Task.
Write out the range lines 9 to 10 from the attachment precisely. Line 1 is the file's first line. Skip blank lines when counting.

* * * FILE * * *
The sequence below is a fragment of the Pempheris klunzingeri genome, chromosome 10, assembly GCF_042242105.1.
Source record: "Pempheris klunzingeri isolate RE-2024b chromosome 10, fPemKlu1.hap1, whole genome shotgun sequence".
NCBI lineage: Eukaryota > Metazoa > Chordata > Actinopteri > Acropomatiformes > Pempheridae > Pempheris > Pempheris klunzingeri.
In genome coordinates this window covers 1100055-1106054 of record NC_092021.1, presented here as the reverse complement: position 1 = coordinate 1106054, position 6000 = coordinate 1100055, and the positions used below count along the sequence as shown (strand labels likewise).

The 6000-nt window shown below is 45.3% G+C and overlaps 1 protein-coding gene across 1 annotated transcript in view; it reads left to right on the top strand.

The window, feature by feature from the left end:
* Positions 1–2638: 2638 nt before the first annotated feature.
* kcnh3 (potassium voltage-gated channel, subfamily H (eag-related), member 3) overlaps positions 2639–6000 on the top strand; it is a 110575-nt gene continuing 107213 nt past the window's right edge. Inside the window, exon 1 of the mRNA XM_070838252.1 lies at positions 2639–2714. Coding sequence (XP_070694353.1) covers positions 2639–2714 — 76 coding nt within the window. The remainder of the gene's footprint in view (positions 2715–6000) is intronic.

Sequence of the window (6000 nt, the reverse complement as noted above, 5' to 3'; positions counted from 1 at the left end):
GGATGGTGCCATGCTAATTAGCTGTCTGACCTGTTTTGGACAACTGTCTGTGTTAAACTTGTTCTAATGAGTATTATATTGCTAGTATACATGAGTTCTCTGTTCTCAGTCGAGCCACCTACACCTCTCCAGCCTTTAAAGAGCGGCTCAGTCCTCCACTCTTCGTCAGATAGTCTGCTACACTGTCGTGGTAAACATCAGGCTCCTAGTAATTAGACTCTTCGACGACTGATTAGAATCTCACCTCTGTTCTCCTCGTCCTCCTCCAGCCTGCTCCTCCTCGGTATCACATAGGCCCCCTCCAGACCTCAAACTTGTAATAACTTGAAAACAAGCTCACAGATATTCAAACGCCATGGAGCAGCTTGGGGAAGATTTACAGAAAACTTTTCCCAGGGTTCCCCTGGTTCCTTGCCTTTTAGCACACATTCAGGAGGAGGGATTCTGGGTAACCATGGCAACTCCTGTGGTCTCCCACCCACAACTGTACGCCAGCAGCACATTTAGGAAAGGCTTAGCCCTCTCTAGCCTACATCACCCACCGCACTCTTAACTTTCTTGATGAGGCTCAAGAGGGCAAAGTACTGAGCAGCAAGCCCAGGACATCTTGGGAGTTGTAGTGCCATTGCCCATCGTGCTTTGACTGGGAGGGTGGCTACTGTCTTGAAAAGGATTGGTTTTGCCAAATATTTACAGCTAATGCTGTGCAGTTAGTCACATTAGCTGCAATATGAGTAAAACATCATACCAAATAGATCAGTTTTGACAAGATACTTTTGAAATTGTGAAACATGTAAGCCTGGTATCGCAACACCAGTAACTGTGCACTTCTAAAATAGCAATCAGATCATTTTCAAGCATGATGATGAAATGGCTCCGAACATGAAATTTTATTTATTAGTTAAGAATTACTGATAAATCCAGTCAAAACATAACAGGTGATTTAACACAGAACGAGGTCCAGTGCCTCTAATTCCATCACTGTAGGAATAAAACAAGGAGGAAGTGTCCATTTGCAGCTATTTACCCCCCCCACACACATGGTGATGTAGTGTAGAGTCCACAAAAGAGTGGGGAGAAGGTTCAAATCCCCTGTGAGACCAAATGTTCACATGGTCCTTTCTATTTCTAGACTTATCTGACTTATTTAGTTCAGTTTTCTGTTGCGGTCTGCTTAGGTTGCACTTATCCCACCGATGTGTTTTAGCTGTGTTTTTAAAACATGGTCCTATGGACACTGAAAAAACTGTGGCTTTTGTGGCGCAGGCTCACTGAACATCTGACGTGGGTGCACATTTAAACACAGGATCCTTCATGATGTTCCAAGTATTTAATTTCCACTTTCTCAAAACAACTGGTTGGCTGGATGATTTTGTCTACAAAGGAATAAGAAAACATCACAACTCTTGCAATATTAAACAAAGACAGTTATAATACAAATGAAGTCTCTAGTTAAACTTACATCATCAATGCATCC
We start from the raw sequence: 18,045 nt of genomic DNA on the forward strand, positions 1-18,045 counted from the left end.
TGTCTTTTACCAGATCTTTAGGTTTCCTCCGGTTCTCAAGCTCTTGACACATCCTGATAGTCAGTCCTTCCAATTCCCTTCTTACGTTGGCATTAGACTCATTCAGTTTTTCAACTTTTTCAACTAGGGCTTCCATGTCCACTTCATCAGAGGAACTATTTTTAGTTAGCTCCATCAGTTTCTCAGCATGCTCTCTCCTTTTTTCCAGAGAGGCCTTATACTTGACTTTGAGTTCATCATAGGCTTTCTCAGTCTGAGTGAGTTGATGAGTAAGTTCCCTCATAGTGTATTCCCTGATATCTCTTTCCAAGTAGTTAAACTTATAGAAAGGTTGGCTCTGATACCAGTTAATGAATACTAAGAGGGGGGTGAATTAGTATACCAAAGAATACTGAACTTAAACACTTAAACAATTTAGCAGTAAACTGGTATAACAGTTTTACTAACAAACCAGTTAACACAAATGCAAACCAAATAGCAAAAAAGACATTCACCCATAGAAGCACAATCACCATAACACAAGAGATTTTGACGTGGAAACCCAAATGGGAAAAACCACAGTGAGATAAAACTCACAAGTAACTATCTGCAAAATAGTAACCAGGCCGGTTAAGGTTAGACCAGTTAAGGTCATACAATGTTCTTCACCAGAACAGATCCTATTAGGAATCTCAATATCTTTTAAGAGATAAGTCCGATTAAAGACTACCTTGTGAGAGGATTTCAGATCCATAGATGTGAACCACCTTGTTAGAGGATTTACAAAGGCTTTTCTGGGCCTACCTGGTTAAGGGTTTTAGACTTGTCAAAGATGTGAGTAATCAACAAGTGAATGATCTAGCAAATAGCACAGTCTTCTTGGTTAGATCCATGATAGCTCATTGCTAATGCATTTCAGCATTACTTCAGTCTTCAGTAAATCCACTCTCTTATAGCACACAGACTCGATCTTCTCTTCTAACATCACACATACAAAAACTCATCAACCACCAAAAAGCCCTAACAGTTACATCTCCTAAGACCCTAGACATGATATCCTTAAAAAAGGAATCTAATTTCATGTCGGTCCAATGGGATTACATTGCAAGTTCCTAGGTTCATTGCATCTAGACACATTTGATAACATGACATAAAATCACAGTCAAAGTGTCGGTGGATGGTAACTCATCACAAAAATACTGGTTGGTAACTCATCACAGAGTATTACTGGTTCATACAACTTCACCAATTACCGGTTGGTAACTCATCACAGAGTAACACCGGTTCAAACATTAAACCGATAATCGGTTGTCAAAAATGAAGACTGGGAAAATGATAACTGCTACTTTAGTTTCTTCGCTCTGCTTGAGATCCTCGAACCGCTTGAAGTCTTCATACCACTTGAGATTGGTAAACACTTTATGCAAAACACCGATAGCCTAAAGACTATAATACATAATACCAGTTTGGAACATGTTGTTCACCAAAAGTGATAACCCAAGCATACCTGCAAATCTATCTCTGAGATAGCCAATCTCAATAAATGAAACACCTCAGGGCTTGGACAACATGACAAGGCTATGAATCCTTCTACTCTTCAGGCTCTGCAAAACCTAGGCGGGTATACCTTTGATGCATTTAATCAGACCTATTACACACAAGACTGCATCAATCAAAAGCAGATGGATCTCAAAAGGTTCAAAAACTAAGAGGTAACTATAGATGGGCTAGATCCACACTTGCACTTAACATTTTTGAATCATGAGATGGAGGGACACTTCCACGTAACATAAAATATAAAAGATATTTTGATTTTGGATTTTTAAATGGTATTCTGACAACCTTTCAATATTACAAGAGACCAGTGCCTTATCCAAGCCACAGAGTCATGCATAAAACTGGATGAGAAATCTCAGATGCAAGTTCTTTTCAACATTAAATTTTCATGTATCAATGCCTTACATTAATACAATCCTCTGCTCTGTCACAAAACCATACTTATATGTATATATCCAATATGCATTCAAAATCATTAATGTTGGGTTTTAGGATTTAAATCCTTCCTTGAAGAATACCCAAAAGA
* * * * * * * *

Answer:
Sequence of the window (6000 nt, the reverse complement as noted above, 5' to 3'; positions counted from 1 at the left end):
GGATGGTGCCATGCTAATTAGCTGTCTGACCTGTTTTGGACAACTGTCTGTGTTAAACTTGTTCTAATGAGTATTATATTGCTAGTATACATGAGTTCTCTGTTCTCAGTCGAGCCACCTACACCTCTCCAGCCTTTAAAGAGCGGCTCAGTCCTCCACTCTTCGTCAGATAGTCTGCTACACTGTCGTGGTAAACATCAGGCTCCTAGTAATTAGACTCTTCGACGACTGATTAGAATCTCACCTCTGTTCTCCTCGTCCTCCTCCAGCCTGCTCCTCCTCGGTATCACATAGGCCCCCTCCAGACCTCAAACTTGTAATAACTTGAAAACAAGCTCACAGATATTCAAACGCCATGGAGCAGCTTGGGGAAGATTTACAGAAAACTTTTCCCAGGGTTCCCCTGGTTCCTTGCCTTTTAGCACACATTCAGGAGGAGGGATTCTGGGTAACCATGGCAACTCCTGTGGTCTCCCACCCACAACTGTACGCCAGCAGCACATTTAGGAAAGGCTTAGCCCTCTCTAGCCTACATCACCCACCGCACTCTTAACTTTCTTGATGAGGCTCAAGAGGGCAAAGTACTGAGCAGCAAGCCCAGGACATCTTGGGAGTTGTAGTGCCATTGCCCATCGTGCTTTGACTGGGAGGGTGGCTACTGTCTTGAAAAGGATTGGTTTTGCCAAATATTTACAGCTAATGCTGTGCAGTTAGTCACATTAGCTGCAATATGAGTAAAACATCATACCAAATAGATCAGTTTTGACAAGATACTTTTGAAATTGTGAAACATGTAAGCCTGGTATCGCAACACCAGTAACTGTGCACTTCTAAAATAGCAATCAGATCATTTTCAAGCATGATGATGAAATGGCTCCGAACATGAAATTTTATTTATTAGTTAAGAATTACTGATAAATCCAGTCAAAACATAACAGGTGATTTAACACAGAACGAGGTCCAGTGCCTCTAATTCCATCACTGTAGGAATAAAACAAGGAGGAAGTGTCCATTTGCAGCTATTTACCCCCCCCACACACATGGTGATGTAGTGTAGAGTCCACAAAAGAGTGGGGAGAAGGTTCAAATCCCCTGTGAGACCAAATGTTCACATGGTCCTTTCTATTTCTAGACTTATCTGACTTATTTAGTTCAGTTTTCTGTTGCGGTCTGCTTAGGTTGCACTTATCCCACCGATGTGTTTTAGCTGTGTTTTTAAAACATGGTCCTATGGACACTGAAAAAACTGTGGCTTTTGTGGCGCAGGCTCACTGAACATCTGACGTGGGTGCACATTTAAACACAGGATCCTTCATGATGTTCCAAGTATTTAATTTCCACTTTCTCAAAACAACTGGTTGGCTGGATGATTTTGTCTACAAAGGAATAAGAAAACATCACAACTCTTGCAATATTAAACAAAGACAGTTATAATACAAATGAAGTCTCTAGTTAAACTTACATCATCAATGCATCC